Conversion

Today, many technological devices converts mechanical energy into other forms of energy or vice versa. These devices can be placed in these categories:

Distinguished from other types

The classification of energy into different types often follows the boundaries of the fields of study in the natural sciences.

References

Notes
  1. ^ It is important to note that when measuring mechanical energy, an object is considered as a whole, as it is stated by Isaac Newton in his Principia: "The motion of a whole is the same as the sum of the motions of the parts; that is, the change in position of its parts from their places, and thus the place of a whole is the same as the sum of the places of the parts and thereore is internal and in the whole body."[5]
  2. ^ In physics, speed is a scalar quantity and velocity is a vector. In other words, velocity is speed with a direction and can therefore change without changing the speed of the object since speed is the numerical magnitude of a velocity.[7][8][9]
  3. ^ The other conservation laws are the conservation of linear momentum and the conservation of angular momentum.[1]
Citations
  1. ^ a b c d e f Wilczek, Frank (2008). "Conservation laws (physics)". AccessScience. McGraw-Hill Companies. http://www.accessscience.com/abstract.aspx?id=757423&referURL=http%3a%2f%2fwww.accessscience.com%2fcontent.aspx%3fsearchStr%3dConservation%2blaws%2b%28physics%29%26id%3d757423. Retrieved 2011-08-26. 
  2. ^ a b "mechanical energy". The New Encyclopædia Britannica: Micropædia: Ready Reference. 7 (15th ed.). 2003. 
  3. ^ Jain 2009, p. 12
  4. ^ Department of Physics. "Review D: Potential Energy and the Conservation of Mechanical Energy" (PDF). Massachusetts Institute of Technology. http://web.mit.edu/8.02t/www/materials/modules/ReviewD.pdf. Retrieved 2011-08-03. 
  5. ^ Newton 1999, p. 409
  6. ^ "Potential Energy". Texas A&M University–Kingsville. http://physics.tamuk.edu/~suson/html/2325/PotentialEnergy.html. Retrieved 2011-08-25. 
  7. ^ Brodie 1998, pp. 129–131
  8. ^ Rusk, Rogers D. (2008). "Speed". AccessScience. McGraw-Hill Companies. http://accessscience.com/abstract.aspx?id=643200&referURL=http%3a%2f%2faccessscience.com%2fcontent.aspx%3fsearchStr%3dspeed%26id%3d643200. Retrieved 2011-08-28. 
  9. ^ Rusk, Rogers D. (2008). "Velocity". AccessScience. McGraw-Hill Companies. http://accessscience.com/abstract.aspx?id=729500&referURL=http%3a%2f%2faccessscience.com%2fcontent.aspx%3fsearchStr%3dvelocity%26id%3d729500. Retrieved 2011-08-28. 
  10. ^ Brodie 1998, p. 101
  11. ^ Jain 2009, p. 9
  12. ^ E. Roller, Duane; Leo Nedelsky (2008). "Conservation of energy". AccessScience. McGraw-Hill Companies. http://www.accessscience.com/abstract.aspx?id=157600&referURL=http%3a%2f%2fwww.accessscience.com%2fcontent.aspx%3fsearchStr%3dconservation%2bof%2benergy%26id%3d157600. Retrieved 2011-08-26. 
  13. ^ "James Prescott Joule". Scientists: Their Lives and Works. Gale. 2006.  as cited on "Student Resources in Context". Gale. http://www.gale.cengage.com/InContext/resources.htm. Retrieved 2011-08-28.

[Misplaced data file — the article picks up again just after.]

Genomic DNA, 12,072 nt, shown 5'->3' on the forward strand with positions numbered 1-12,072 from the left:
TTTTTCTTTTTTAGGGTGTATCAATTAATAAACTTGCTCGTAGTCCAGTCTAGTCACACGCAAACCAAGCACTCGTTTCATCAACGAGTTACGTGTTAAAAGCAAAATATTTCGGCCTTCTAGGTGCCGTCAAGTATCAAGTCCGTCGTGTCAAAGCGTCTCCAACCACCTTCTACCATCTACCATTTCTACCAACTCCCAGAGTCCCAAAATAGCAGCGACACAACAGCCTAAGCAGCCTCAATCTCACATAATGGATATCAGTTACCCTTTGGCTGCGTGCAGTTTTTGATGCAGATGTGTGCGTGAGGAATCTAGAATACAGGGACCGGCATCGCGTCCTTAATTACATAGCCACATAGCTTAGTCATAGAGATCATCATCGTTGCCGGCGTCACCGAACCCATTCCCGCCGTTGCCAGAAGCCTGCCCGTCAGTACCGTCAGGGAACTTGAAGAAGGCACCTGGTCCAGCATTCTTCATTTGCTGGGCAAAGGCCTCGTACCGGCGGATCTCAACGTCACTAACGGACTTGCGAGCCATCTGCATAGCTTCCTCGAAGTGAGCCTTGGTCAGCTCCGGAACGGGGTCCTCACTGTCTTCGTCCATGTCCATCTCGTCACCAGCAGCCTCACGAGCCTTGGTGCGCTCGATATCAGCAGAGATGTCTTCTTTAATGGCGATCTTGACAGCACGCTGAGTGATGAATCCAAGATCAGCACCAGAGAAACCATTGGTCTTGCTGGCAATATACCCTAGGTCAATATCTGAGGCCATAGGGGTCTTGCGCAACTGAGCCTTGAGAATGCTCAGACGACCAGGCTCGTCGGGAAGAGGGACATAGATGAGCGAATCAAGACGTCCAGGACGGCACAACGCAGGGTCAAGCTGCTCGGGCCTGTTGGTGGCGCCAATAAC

14. ^ Schmidt, Paul W. (2008). "Collision (physics)". AccessScience. McGraw-Hill Companies. http://accessscience.com/abstract.aspx?id=149000&referURL=http%3a%2f%2faccessscience.com%2fcontent.aspx%3fsearchStr%3dCollision%2b%28physics%29%26id%3d149000. Retrieved 2011-09-03. 
  15. ^ Kopicki, Ronald J. (2003). "Electrification, Household". In Kutler, Stanley I.. Dictionary of American History. 3 (3rd ed.). New York: Charles Scribner's Sons. pp. 179–183.  as cited on "Student Resources in Context". Gale. http://www.gale.cengage.com/InContext/resources.htm. Retrieved 2011-09-07. 
  16. ^ Lerner, K. Lee; Lerner, Brenda Wilmoth, ed (2008). "Electric motor". The Gale Encyclopedia of Science (4th ed.). Detroit: Gale.  as cited on "Student Resources in Context". Gale. http://www.gale.cengage.com/InContext/resources.htm. Retrieved 2011-09-07. 
  17. ^ "Electric motor". U*X*L Encyclopedia of Science. U*X*L. 2007.  as cited on "Student Resources in Context". Gale. http://www.gale.cengage.com/InContext/resources.htm. Retrieved 2011-09-07. 
  18. ^ "Generator". U*X*L Encyclopedia of Science. U*X*L. 2007-07-16.  as cited on "Student Resources in Context". Gale. http://www.gale.cengage.com/InContext/resources.htm. Retrieved 2011-10-09. 
  19. ^ Lerner, K. Lee; Lerner, Brenda Wilmoth, ed (2008). "Internal combustion engine". The Gale Encyclopedia of Science (4th ed.). Detroit: Gale.  as cited on "Student Resources in Context". Gale. http://www.gale.cengage.com/InContext/resources.htm. Retrieved 2011-10-09. 
  20. ^ "Steam engine". U*X*L Encyclopedia of Science. U*X*L. 2007-07-16.  as cited on "Student Resources in Context". Gale. http://www.gale.cengage.com/InContext/resources.htm. Retrieved 2011-10-09. 
  21. ^ Lerner, K. Lee; Lerner, Brenda Wilmoth, ed (2008). "Turbine". The Gale Encyclopedia of Science (4th ed.). Detroit: Gale.  as cited on "Student Resources in Context". Gale. http://www.gale.cengage.com/InContext/resources.htm. Retrieved 2011-10-09. 
  22. ^ Atkins, Peter W. (2008). "Chemical energy". AccessScience. McGraw-Hill Companies. http://accessscience.com/abstract.aspx?id=127100&referURL=http%3a%2f%2faccessscience.com%2fcontent.aspx%3fsearchStr%3dchemical%2benergy%26id%3d127100. Retrieved 2011-10-17. 
  23. ^ Duckworth, Henry E.; Wilkinson, D. H. (2008). "Nuclear binding energy". AccessScience. McGraw-Hill Companies. http://accessscience.com/abstract.aspx?id=457950&referURL=http%3a%2f%2faccessscience.com%2fcontent.aspx%3fsearchStr%3dnuclear%2benergy%26id%3d457950. Retrieved 2011-10-17. 
  24. ^ Hartwig, William H. (2008). "Electrical energy measurement". AccessScience. McGraw-Hill Companies. http://accessscience.com/abstract.aspx?id=218350&referURL=http%3a%2f%2faccessscience.com%2fcontent.aspx%3fsearchStr%3dElectrical%2benergy%2bmeasurement%26id%3d218350. Retrieved 2011-10-17. 
  25. ^ Smythe, William R. (2008). "Electromagnetic radiation". AccessScience. McGraw-Hill Companies. http://accessscience.com/abstract.aspx?id=222700&referURL=http%3a%2f%2faccessscience.com%2fcontent.aspx%3fsearchStr%3dElectromagnetic%2bradiation%26id%3d222700. Retrieved 2011-10-17. 
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Bibliography
  • Brodie, David; Brown, Wendy; Heslop, Nigel; Ireson, Gren; Williams, Peter (1998). Terry Parkin. ed. Physics. Addison Wesley Longman Limited. ISBN 978-0582279844.